A Rapid Method for the Quantitative Detection of miRNA

Researchers investigating the growth of a roundworm discovered a tiny RNA molecule that controlled the expression of specific genes in the early 1990s. This resulted in the discovery of microRNAs (miRNAs), which are now known to exist in all forms of life. These molecules, it turns out, play vital functions in a variety of biological processes.

A Rapid Method for the Quantitative Detection of miRNA

After hybridizing to the precircularized circular probe, the target miRNA is amplified into a long ssDNA product by RCA with massive trigger sequences repeats. The trigger sequence is designed as the activator of Cas12a for showing trans-cleavage activity. Then, the trigger chain is recognized by Cas12a–crRNA duplex and hybridizes to it. Cas12a was then triggered to demonstrate trans-cleavage activity, F-Q probe (an ssDNA probe labeled with a fluorophore at the 5′ end and a quencher at the 3′ end) was cleaved, resulting in the separation of the quencher from the fluorophore, generating the fluorescence signal. Image Credit: BioDesign Research

Researchers discovered a few years later that diseases might dysregulate the production of miRNAs, underlining their potential as biomarkers. Indeed, abnormal miRNA expression is a key characteristic of all tumor-related diseases. Thus, miRNA detection approaches may be effective for cancer screening in the initial stages.

But miRNAs are small and degrade quickly, which makes their rapid identification and estimation difficult. To identify miRNAs in a sample, it is extremely important to first “amplify” them.

Simply said, this entails duplicating a target miRNA several times via biochemical processes so that the miRNA is simpler to detect using low-cost approaches. Unfortunately, most cutting-edge miRNA amplification techniques can take more than five hours to complete, limiting their application in point-of-care testing.

A group led by Associate Professor Chong Zhang of Tsinghua University in China recently pioneered a new technology for fast miRNA amplification and identification. The researchers integrated two well-studied biochemistry procedures into one in a way that considerably reduced the overall time necessary. The study was published on March 27th, 2023, in BioDesign Research journal.

The first method they utilized is known as rolling circle amplification (RCA). The goal of RCA is to create a circular DNA molecule, or “probe,” to which the target RNA fragment attaches. The RNA fragment is then extended by adding nucleotides corresponding to the circular probe after DNA polymerase enzymes and the appropriate DNA building blocks are added. This procedure yields a lengthy, single strand of genetic material containing numerous copies of the circular probe.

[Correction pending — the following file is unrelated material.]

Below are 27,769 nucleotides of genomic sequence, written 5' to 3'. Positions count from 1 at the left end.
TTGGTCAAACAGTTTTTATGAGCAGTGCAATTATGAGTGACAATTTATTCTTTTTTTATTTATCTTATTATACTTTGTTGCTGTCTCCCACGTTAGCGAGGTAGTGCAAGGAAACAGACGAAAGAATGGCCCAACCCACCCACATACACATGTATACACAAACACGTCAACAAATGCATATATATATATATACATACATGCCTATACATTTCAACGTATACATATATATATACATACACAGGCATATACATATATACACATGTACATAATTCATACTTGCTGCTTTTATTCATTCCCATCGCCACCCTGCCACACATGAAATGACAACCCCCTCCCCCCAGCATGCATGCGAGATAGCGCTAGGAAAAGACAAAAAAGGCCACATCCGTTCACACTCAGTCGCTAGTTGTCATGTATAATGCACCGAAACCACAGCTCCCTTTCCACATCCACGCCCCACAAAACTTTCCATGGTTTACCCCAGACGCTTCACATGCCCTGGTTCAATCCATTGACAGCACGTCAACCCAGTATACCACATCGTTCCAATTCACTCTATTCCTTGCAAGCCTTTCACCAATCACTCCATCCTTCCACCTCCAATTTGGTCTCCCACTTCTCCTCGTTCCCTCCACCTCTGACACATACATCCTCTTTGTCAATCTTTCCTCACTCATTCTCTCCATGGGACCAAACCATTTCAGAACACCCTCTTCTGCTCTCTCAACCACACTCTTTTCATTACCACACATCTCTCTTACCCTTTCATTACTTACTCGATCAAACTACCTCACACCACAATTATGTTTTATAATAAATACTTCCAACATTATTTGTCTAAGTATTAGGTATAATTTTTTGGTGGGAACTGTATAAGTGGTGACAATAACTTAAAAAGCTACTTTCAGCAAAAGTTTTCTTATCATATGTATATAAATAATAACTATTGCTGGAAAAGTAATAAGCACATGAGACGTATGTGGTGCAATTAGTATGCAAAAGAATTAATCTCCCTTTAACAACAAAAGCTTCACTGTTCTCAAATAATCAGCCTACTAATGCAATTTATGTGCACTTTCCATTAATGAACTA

This is where CRISPR-Cas12a, the second method, comes into play. CRISPR-Cas12a is a commonly used genetic tool that involves engineering a molecular complex to bind to a specific DNA sequence.

In this case, the complex was designed to attach to a region in the complementary sequence to the circular probe. That is, the CRISPR-Cas12a complexes bound many times along the RCA-produced single-strand of DNA.

When these complexes were bound, the Cas12a component became active, separating a fluorescent probe from its quencher. In turn, this produced an easily recognizable fluorescent signal that was brighter the more the initial target RNA was amplified.

Besides the combination of these approaches, the researchers improved the reaction time of the RCA step by using “precircularized probes.” That is, unlike most normal RCA processes, the circular shape of the probes was determined before the reaction. As Prof. Zhang points out, this sped up the detecting process without sacrificing the system’s performance.

The detection of miRNA could be completed in only 70 min, rather than the usual five hours, with an excellent limit of detection of 8.1 pM and very high specificity.

Chong Zhang, Associate Professor, Tsinghua University

Overall, the suggested method paints a promising future for miRNA identification and biomarker applications.

Our design improves the efficiency of CRISPR–Cas and RCA-based sensing strategies and shows great potential in lab-based detection and point-of-care testing.

Chong Zhang, Associate Professor, Tsinghua University

Because the techniques used in this methodology are neither prohibitively expensive nor difficult to execute, widespread implementation of the proposed strategy in clinical settings is possible.

These efforts will pave the path for improved diagnostic tools for cancer and other disorders involving miRNA expression.

Journal reference:

Niu, C., et al. (2023). Exploring the Trans-Cleavage Activity with Rolling Circle Amplification for Fast Detection of miRNA. Biodesign Research. doi.org/10.34133/bdr.0010.


The opinions expressed here are the views of the writer and do not necessarily reflect the views and opinions of AZoLifeSciences.
Post a new comment
You might also like...
Scientists Uncover New Genetic Insights into Staphylococcus Aureus